The present invention further provides a tire belt machine including an extruder adapted to form a strip having a width; a cooling drum located downstream of the extruder adapted to carry the strip while it cools; a cutting station including a belt conveyor, cutter and strip vacuum transport is located downstream of the cooling drums, wherein the strip is drawn into the cutting station by the strip conveyor; the cutting station being adapted to cut the strip into plies that are laid on the belt conveyor, where the belt conveyor is adapted to advance an index distance after operation of the cutter such that successive plies are lain substantially adjacent to each other on the belt conveyor forming a splice between the successive plies; a central control unit in communication with the extruder, the cutting station, and the conveyor assembly; a strip width sensor located upstream of the cutting station, the strip width sensor being adapted to monitor the width of the strip and communicate with the central control unit, wherein the central control unit adjusts operation of at least one of the extruder or the cutting station and conveyor to maintain a selected strip width; a strip tracking system adapted to monitor the amount of the strip available for the cutting station and communicate with the central control unit, wherein the central control unit adjusts operation of at least one of the extruder or cooling drum to enable cutting station to operate at maximum speed; a strip temperature sensor to monitor the temperature of the strip downstream of the extruder and communicate with the central control unit, wherein the central control unit adjusts operation of at least one of the extruder or the cooling drum to maintain the strip temperature below a predetermined value.
For a complete understanding of the objects, techniques and structure of the invention, reference should be made to the following detailed description and accompanying drawings wherein:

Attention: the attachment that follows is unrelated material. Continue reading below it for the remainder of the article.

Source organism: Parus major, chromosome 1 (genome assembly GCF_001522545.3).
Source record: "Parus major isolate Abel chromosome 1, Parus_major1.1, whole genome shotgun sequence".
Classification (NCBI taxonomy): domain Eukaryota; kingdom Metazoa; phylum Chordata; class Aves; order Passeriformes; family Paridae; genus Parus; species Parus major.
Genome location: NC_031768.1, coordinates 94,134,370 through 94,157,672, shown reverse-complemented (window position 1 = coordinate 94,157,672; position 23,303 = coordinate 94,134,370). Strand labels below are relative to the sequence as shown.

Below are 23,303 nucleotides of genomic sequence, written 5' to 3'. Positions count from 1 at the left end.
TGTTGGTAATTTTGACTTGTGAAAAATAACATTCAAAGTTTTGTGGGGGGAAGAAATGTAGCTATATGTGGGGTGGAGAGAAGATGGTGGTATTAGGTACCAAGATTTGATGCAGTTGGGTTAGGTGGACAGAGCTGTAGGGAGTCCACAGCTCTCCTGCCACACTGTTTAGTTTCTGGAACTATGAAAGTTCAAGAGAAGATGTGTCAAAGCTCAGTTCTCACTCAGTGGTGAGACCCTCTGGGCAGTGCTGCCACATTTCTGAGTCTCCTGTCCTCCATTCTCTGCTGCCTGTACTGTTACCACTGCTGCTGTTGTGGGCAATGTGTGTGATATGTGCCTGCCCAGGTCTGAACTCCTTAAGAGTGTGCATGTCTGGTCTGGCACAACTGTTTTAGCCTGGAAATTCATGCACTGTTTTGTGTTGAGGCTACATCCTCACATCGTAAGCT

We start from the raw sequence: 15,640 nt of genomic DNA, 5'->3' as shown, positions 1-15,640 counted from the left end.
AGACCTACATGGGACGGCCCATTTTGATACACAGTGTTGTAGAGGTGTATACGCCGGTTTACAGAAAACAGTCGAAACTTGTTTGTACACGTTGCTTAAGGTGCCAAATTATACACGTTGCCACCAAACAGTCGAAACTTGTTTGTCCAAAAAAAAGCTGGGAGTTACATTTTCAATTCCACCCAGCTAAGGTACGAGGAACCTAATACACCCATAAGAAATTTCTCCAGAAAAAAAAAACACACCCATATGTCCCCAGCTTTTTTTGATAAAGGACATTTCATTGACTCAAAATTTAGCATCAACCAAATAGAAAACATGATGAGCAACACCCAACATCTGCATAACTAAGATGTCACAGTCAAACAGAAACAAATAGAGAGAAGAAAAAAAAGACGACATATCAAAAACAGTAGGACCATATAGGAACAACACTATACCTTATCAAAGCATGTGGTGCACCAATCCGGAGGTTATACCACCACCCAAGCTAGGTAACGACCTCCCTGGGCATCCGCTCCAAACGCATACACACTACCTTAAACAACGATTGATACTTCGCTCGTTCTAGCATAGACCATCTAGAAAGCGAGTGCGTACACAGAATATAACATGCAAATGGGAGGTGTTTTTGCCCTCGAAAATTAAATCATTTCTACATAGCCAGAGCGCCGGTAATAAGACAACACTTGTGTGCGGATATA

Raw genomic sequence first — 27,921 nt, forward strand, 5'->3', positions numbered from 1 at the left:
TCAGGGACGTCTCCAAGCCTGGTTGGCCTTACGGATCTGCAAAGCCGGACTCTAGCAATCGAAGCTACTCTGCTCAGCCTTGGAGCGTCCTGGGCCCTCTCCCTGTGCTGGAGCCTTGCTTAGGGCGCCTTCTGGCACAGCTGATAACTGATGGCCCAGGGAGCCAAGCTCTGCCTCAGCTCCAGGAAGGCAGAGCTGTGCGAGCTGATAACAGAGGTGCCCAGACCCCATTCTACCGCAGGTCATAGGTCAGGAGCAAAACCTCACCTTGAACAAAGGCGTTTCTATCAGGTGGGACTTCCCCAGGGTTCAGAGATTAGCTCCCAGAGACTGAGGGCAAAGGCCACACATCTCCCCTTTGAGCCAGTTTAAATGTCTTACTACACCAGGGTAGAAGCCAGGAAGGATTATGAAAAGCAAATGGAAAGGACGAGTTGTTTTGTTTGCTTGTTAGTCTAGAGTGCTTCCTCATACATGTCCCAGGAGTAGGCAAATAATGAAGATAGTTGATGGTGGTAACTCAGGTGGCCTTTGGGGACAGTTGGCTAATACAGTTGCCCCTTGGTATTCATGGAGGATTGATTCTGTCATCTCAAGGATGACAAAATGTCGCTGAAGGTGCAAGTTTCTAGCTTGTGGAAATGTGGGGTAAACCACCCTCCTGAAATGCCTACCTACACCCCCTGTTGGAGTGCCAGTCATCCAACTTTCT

A tire belt making system according to the concepts of the present invention is generally indicated by the numeral 10 in the drawings. The belt making system employs a central control unit 14 that electronically controls various systems. These systems could include a strip width measurement and adjustment system, a strip tracking system, electronic extruder control, and a strip temperature sensing system. Each of these elements is in communication with central control unit 14. Central control unit 14 gathers information from the various systems and modifies system parameters when necessary to help minimize operator supervision and adjustment while ensuring maximum production speed.
According to one aspect of the present invention, system 10 includes a strip width monitoring system, generally indicated by the numeral 12. This system monitors the width W of the fiber reinforced strip and makes appropriate parameter adjustments to ensure a quality final product. A strip width measurement device, generally indicated by the numeral 18, measures strip width W after it exits the cooling drums 24 and communicates that data, either through wireless signals or fixed cables, to the central control unit 14. The central control unit 14 evaluates the data and determines if the strip width W is within a predetermined range. This range may be operator adjustable. If the strip width W falls outside that range, the central control unit 14 communicates with the cutting station 22, modifying the index distance I that the belt conveyor 16 a advances after each splice. The conveyor may have a local controller which the central control unit 14 communicates with or the central control unit 14 may communicate directly with the belt conveyor motor 17. In this way system 10 maintains desired splice characteristics regardless of changes in fiber reinforced strip width W.
The width measurement device 18 of the present invention may employ one or more sensors mounted in any fashion that places the sensor in sensing relation to the fiber reinforced strip 20. The sensor may be located in a position that allows the sensor to measure the strip 20 as it exits the cooling drums 24. Referring now to